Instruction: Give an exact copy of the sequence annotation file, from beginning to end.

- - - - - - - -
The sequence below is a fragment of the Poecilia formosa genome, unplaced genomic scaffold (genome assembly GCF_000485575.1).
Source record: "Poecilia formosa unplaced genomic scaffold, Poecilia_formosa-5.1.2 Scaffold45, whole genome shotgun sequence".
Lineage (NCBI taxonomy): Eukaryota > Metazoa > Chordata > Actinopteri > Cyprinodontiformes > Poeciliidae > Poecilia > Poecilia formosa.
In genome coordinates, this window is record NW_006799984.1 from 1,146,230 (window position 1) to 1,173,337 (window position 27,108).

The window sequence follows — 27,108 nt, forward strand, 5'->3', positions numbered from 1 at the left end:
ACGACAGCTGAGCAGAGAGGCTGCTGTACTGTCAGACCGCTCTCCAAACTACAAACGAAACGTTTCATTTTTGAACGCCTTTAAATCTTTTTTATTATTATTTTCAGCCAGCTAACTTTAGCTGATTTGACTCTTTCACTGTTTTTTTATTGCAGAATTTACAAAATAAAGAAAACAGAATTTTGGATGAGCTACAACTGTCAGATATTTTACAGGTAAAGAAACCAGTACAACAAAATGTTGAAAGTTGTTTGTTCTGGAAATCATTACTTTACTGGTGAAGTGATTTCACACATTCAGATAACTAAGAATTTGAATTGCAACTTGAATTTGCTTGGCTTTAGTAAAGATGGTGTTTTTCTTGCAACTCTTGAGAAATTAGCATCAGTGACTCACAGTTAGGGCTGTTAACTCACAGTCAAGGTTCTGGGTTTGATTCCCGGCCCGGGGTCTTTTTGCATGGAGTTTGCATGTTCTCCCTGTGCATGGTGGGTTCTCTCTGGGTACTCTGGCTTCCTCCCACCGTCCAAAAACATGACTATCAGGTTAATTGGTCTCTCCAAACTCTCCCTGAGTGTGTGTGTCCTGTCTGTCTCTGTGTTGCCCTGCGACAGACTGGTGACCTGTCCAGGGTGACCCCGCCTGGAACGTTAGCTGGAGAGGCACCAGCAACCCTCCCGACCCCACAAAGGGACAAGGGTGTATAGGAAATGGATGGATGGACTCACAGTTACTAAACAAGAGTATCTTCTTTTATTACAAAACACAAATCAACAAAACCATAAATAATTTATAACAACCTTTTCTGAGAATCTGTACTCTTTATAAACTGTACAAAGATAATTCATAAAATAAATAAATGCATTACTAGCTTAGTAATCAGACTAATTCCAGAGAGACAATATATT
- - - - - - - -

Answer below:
The sequence below is a fragment of the Poecilia formosa genome, unplaced genomic scaffold (genome assembly GCF_000485575.1).
Source record: "Poecilia formosa unplaced genomic scaffold, Poecilia_formosa-5.1.2 Scaffold45, whole genome shotgun sequence".
Lineage (NCBI taxonomy): Eukaryota > Metazoa > Chordata > Actinopteri > Cyprinodontiformes > Poeciliidae > Poecilia > Poecilia formosa.
In genome coordinates, this window is record NW_006799984.1 from 1,146,230 (window position 1) to 1,173,337 (window position 27,108).

The window sequence follows — 27,108 nt, forward strand, 5'->3', positions numbered from 1 at the left end:
ACGACAGCTGAGCAGAGAGGCTGCTGTACTGTCAGACCGCTCTCCAAACTACAAACGAAACGTTTCATTTTTGAACGCCTTTAAATCTTTTTTATTATTATTTTCAGCCAGCTAACTTTAGCTGATTTGACTCTTTCACTGTTTTTTTATTGCAGAATTTACAAAATAAAGAAAACAGAATTTTGGATGAGCTACAACTGTCAGATATTTTACAGGTAAAGAAACCAGTACAACAAAATGTTGAAAGTTGTTTGTTCTGGAAATCATTACTTTACTGGTGAAGTGATTTCACACATTCAGATAACTAAGAATTTGAATTGCAACTTGAATTTGCTTGGCTTTAGTAAAGATGGTGTTTTTCTTGCAACTCTTGAGAAATTAGCATCAGTGACTCACAGTTAGGGCTGTTAACTCACAGTCAAGGTTCTGGGTTTGATTCCCGGCCCGGGGTCTTTTTGCATGGAGTTTGCATGTTCTCCCTGTGCATGGTGGGTTCTCTCTGGGTACTCTGGCTTCCTCCCACCGTCCAAAAACATGACTATCAGGTTAATTGGTCTCTCCAAACTCTCCCTGAGTGTGTGTGTCCTGTCTGTCTCTGTGTTGCCCTGCGACAGACTGGTGACCTGTCCAGGGTGACCCCGCCTGGAACGTTAGCTGGAGAGGCACCAGCAACCCTCCCGACCCCACAAAGGGACAAGGGTGTATAGGAAATGGATGGATGGACTCACAGTTACTAAACAAGAGTATCTTCTTTTATTACAAAACACAAATCAACAAAACCATAAATAATTTATAACAACCTTTTCTGAGAATCTGTACTCTTTATAAACTGTACAAAGATAATTCATAAAATAAATAAATGCATTACTAGCTTAGTAATCAGACTAATTCCAGAGAGACAATATATT